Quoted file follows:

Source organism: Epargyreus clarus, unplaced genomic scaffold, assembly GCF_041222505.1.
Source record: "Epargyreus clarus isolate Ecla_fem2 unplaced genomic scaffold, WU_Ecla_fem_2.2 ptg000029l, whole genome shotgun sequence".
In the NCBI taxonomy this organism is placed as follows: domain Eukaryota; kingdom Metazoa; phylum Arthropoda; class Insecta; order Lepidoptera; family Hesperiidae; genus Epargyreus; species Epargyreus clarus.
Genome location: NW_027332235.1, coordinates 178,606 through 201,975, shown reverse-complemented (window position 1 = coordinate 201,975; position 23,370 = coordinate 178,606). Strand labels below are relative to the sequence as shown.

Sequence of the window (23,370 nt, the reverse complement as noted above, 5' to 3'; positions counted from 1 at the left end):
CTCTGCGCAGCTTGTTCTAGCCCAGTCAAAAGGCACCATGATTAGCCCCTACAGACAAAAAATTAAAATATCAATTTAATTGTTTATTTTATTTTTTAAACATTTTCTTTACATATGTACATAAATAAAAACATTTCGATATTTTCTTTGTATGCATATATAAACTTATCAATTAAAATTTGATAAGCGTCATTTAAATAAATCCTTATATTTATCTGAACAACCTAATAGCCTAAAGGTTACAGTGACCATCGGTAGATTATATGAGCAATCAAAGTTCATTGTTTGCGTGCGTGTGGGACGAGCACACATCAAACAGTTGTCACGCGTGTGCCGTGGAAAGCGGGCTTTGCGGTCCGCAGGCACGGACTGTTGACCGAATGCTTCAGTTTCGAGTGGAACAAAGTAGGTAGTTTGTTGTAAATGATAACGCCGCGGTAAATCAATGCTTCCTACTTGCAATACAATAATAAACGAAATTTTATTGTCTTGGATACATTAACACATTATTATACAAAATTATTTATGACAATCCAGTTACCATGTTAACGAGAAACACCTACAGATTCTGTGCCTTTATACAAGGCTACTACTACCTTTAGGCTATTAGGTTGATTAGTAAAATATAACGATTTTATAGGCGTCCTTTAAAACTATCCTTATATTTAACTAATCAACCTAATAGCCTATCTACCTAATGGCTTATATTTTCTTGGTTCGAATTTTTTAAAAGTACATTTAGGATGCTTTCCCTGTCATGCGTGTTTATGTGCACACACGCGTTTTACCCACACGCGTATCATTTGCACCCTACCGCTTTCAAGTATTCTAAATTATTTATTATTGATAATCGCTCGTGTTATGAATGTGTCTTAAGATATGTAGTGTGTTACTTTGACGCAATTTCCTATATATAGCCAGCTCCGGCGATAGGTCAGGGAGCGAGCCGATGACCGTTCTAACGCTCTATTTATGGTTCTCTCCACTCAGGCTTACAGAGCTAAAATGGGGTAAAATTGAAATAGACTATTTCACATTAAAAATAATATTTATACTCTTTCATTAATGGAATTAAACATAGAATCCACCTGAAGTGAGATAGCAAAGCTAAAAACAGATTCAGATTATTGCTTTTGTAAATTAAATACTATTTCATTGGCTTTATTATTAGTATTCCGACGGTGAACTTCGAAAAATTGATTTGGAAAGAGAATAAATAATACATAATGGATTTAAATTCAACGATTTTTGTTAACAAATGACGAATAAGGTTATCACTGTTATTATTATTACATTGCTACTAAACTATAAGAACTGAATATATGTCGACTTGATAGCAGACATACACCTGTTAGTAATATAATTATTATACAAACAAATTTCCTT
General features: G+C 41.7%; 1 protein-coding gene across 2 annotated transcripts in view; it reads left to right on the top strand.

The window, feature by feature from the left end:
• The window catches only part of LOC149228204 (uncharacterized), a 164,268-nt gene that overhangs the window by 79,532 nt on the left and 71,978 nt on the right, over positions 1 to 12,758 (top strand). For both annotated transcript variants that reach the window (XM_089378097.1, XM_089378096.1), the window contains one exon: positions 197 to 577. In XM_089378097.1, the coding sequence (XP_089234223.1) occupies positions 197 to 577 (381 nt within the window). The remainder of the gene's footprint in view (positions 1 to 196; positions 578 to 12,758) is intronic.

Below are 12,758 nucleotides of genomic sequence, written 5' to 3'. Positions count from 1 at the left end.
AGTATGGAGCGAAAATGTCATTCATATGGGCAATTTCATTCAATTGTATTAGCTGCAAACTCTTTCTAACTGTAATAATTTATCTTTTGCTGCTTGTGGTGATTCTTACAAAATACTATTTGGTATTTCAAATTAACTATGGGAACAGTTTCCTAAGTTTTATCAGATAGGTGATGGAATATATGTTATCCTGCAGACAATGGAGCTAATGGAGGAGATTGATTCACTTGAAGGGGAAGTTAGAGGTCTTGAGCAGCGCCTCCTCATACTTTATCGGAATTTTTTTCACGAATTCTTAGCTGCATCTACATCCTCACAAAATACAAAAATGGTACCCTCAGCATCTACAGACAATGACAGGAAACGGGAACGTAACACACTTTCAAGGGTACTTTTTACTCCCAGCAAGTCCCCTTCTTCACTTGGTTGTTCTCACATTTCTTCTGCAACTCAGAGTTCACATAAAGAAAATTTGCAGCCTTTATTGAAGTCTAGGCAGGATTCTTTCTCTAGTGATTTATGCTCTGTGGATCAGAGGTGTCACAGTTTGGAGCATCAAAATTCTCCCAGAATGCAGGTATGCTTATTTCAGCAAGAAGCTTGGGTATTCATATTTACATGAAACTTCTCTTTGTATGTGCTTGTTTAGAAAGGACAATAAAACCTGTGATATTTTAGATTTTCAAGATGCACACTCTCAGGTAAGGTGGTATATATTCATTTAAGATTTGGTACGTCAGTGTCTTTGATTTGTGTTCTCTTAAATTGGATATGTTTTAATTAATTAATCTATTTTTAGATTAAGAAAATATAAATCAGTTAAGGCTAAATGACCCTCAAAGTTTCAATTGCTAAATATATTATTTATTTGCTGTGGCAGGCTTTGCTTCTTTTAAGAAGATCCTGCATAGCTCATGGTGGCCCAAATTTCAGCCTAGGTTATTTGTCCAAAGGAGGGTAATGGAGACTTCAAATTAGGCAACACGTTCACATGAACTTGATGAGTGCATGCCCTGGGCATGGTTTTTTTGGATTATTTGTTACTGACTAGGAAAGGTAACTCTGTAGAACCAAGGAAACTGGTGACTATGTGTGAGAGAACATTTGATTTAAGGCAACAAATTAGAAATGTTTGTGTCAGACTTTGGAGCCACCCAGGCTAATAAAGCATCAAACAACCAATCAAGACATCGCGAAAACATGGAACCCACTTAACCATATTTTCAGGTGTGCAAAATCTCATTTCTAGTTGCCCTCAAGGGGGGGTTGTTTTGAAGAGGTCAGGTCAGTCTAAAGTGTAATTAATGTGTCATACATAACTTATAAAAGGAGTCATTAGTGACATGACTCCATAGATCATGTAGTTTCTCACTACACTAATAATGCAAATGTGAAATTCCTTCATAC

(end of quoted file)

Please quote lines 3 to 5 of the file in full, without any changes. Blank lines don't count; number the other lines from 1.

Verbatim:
In the NCBI taxonomy this organism is placed as follows: domain Eukaryota; kingdom Metazoa; phylum Arthropoda; class Insecta; order Lepidoptera; family Hesperiidae; genus Epargyreus; species Epargyreus clarus.
Genome location: NW_027332235.1, coordinates 178,606 through 201,975, shown reverse-complemented (window position 1 = coordinate 201,975; position 23,370 = coordinate 178,606). Strand labels below are relative to the sequence as shown.

Sequence of the window (23,370 nt, the reverse complement as noted above, 5' to 3'; positions counted from 1 at the left end):